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nike123
15-05-2016, 04:34 PM
I trying to find data about required salinity for flake Ice production.
Anybody know what is required salinity of water. Ice is produced onshore and used for cooling fish catch on small fishing ships. I maintain two ice-makers of 4t/24hr capacity which use STAFF rotating drum evaporators, and are equipped with brine dosing pump, but I need to know what is required salinity for correct operation of these evaporators.
Could I measure the salinity with these devices:

http://www.ebay.com/itm/TDS-3-Salinity-Tester-Meter-for-Salt-Water-Pool-Fish-Koi-Pond-Test-medic-/221798876668?hash=item33a43e45fc:g:fPIAAOSwKrhVeVq4

I am unable to find any reference about subject execept this one:
http://www.northstarice.com/pdf/technicalBulletins/TB1-Corrosion-and-Water-Quality-Web-Version.pdf

chemi-cool
15-05-2016, 04:51 PM
Idial salinity will be up to 200 ppm but up to 500 ppm is used.

nike123
15-05-2016, 06:41 PM
Hi Chemi! Thanks for that!
What is, by your opinion, good and affordable ;) tool to measure salinity?

chemi-cool
15-05-2016, 08:15 PM
To be honest, I have never measured it. Just used to service them for a friend and read the instructions and manuals but that was a while ago and things might have changed.

Magoo
16-05-2016, 02:33 AM
Try one of those refraction scope things, similar for testing glycol.
Best manual method is a piece of flake ice and rub it on your lip and you should just / mildly taste salty, if really salty too much

nike123
16-05-2016, 07:00 AM
Hi Magoo!

What I found on e-bay are refractometers which indicates salinity in ppt (parts per thousand)! It is 1000 times less resolution than what is required for measuring 200ppm (part per million) salinity.


Minimum Division: Salinity: 0.2% (2ppt).
http://www.ebay.com/itm/Portable-Ocean-Salinity-Refractometer-Fish-Tank-Aquarium-Sea-Reef-Water-Tester-/181909201918?hash=item2a5aa223fe:g:3yUAAOSwYHxWJ5fS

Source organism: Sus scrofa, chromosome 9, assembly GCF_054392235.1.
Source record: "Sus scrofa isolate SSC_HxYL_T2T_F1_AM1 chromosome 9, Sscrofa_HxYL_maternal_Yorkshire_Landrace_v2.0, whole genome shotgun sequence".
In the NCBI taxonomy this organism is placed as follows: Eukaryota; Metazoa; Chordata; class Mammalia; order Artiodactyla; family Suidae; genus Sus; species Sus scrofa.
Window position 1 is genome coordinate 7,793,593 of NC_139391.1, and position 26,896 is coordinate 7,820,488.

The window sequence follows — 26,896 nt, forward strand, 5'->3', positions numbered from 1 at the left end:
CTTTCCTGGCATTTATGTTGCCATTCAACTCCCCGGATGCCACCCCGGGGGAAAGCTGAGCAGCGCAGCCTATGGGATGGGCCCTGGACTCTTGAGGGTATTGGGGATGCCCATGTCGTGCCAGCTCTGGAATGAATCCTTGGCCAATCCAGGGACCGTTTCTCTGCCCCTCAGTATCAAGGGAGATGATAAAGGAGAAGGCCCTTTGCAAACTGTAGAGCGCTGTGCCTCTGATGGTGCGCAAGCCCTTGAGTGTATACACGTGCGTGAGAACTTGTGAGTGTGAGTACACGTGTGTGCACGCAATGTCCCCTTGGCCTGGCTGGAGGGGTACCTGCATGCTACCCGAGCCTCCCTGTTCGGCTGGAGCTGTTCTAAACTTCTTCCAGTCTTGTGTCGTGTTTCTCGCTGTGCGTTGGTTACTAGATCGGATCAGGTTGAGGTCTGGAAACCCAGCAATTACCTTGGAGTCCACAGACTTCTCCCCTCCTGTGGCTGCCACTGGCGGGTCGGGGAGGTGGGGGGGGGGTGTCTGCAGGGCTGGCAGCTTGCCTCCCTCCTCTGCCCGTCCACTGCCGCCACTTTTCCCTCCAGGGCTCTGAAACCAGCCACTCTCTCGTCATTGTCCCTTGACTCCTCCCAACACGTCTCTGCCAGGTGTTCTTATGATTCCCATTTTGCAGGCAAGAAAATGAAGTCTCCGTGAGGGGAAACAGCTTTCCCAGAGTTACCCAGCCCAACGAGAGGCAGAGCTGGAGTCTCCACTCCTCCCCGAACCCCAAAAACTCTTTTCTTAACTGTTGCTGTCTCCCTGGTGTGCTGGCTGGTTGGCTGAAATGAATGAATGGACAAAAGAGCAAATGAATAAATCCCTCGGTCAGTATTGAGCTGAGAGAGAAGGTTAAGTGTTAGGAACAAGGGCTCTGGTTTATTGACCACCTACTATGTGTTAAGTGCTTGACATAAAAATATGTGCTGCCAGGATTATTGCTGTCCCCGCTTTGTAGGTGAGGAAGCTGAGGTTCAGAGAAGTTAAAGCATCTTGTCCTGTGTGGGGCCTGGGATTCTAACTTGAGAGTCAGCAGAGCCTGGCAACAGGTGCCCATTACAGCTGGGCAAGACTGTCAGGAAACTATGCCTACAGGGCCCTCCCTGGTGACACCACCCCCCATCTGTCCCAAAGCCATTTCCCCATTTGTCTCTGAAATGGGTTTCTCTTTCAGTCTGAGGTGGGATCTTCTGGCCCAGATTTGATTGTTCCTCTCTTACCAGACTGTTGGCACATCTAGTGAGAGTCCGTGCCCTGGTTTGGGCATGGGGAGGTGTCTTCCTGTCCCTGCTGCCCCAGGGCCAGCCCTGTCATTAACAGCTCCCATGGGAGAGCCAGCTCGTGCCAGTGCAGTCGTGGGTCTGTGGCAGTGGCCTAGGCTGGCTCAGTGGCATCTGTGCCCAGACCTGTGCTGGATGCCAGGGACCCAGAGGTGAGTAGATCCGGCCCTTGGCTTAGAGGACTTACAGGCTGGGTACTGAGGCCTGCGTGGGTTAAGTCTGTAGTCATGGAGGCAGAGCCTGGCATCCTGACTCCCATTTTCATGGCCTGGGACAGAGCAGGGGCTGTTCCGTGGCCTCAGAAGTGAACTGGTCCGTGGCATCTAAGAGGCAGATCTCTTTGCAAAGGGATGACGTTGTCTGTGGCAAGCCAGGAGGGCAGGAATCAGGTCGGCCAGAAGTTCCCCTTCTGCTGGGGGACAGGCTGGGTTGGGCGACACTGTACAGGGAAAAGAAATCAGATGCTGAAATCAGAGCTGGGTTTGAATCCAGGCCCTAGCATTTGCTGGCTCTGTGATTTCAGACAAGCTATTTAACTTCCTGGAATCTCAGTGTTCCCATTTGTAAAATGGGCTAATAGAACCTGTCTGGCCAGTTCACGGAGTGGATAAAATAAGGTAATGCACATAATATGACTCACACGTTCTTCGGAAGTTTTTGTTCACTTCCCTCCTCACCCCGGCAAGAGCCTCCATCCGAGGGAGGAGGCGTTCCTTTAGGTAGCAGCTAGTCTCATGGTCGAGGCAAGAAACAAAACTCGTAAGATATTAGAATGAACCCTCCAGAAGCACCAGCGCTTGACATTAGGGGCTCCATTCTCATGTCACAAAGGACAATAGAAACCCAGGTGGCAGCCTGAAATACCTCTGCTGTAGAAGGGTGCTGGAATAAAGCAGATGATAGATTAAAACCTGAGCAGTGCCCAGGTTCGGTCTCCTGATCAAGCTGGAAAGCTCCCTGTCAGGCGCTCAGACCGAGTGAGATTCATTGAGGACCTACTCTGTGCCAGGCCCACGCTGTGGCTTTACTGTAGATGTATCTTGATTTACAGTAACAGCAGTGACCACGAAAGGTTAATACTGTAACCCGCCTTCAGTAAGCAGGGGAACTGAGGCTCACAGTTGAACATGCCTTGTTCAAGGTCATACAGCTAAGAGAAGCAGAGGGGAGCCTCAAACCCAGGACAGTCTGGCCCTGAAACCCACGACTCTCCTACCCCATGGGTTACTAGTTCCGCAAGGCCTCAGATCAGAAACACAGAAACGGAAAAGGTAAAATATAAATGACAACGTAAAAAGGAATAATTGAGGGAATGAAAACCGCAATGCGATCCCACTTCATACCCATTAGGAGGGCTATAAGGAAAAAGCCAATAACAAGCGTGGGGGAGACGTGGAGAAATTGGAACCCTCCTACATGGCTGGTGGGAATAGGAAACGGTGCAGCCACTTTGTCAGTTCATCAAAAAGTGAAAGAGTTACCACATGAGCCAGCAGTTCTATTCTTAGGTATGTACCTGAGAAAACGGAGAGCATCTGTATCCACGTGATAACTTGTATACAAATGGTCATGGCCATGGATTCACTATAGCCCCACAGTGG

Therefore I asked if those TDS-3 meters of 1 and 10 ppm resolution can measure required salinity.
I suppose the way to do it is by measuring TDS before and after salination. Diference should be 200 ppm!

Tycho
16-05-2016, 06:41 PM
Chemi-cool beat me to it :)

Been a while since I have worked on flake ice machines, but I found this on a North Star automatic salinity system pamphlet


It has long been recognized that the addition of a very small amount of salt to the
make-up water (100 to 400 ppm) enhances flake ice maker production and performance,
and promotes smooth machine operation.

The last North star machine I worked on had a salt tray, where they would put salt tablets that looked like hockey pucks, only smaller.
The salt tray was halfway submerged in the fresh water tray, and there was some mechanism that was activated when the ice got to hard (too much resistance on the blades), that switched the water supply from the main tray and into the salt tray, the salt tray would then overflow into the main tray, and when the ice was soft again it would go back to the main tray.
It seemed kinda makeshift, but it worked :)

As for measuring salinity, a refractometer would work the best, or a hydrometer from a aquarium store (but those measure in PPT and not PPM so you need to do some math), cheapest would be the hydrometer :)

RANGER1
16-05-2016, 09:01 PM
These Kiwis seem to know how to do it, see towards bottom of article for amount of ice per tonne.

http://www.fishingkites.co.nz/cleaning-fish/salt_ice.html

nike123
16-05-2016, 11:11 PM
Big thanks to all.

It is consistent that amount is between 200-500 ppm!
0,5kg salt per 1T of ice is weight ratio of 1/2000!
500 ppm is also weight ratio of 1/2000!

:cool:

@Tycho

Refractometer does not have resolution for these measurments. It is like measuring vacuum with regular refrigerant gauge!;)